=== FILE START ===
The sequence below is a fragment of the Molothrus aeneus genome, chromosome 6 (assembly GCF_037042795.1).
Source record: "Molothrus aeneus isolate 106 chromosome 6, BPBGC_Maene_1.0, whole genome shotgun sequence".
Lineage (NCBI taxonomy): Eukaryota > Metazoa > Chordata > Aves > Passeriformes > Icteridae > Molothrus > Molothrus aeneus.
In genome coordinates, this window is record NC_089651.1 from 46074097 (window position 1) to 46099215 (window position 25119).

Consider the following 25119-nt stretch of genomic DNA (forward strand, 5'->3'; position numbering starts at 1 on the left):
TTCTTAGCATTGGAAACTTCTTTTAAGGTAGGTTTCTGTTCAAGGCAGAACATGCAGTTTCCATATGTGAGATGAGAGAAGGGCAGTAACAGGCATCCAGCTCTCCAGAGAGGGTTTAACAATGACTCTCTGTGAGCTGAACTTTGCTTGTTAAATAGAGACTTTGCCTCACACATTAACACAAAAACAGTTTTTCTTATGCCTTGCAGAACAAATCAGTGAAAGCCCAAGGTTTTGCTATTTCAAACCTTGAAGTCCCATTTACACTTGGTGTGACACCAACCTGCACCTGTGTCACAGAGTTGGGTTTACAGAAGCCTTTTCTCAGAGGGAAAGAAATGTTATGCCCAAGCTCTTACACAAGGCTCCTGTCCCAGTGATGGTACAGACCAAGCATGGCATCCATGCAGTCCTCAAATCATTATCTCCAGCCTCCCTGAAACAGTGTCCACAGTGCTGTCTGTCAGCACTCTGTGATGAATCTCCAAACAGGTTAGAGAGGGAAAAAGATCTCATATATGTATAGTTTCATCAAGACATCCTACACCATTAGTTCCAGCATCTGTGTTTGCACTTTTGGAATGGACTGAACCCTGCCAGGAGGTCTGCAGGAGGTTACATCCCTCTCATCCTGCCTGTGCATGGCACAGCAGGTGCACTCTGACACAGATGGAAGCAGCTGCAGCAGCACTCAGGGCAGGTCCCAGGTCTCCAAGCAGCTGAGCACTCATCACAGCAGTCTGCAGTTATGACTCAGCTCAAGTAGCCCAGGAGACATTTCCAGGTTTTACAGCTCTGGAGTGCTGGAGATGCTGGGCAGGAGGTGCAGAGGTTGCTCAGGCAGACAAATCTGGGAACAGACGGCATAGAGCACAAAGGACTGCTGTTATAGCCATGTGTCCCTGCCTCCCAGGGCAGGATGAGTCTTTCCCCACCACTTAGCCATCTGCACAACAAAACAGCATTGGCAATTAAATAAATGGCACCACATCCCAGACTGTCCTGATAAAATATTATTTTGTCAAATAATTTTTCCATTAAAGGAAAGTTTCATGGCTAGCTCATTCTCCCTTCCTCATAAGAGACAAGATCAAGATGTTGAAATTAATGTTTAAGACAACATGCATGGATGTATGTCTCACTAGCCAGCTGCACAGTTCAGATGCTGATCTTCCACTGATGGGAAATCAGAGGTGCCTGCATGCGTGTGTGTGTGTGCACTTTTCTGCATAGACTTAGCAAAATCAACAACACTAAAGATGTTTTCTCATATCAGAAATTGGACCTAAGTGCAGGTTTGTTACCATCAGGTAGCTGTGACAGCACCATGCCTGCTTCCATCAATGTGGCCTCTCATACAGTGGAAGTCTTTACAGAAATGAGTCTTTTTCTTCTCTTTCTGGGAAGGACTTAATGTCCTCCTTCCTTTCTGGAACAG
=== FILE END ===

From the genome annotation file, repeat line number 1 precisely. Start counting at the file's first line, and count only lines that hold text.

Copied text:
The sequence below is a fragment of the Molothrus aeneus genome, chromosome 6 (assembly GCF_037042795.1).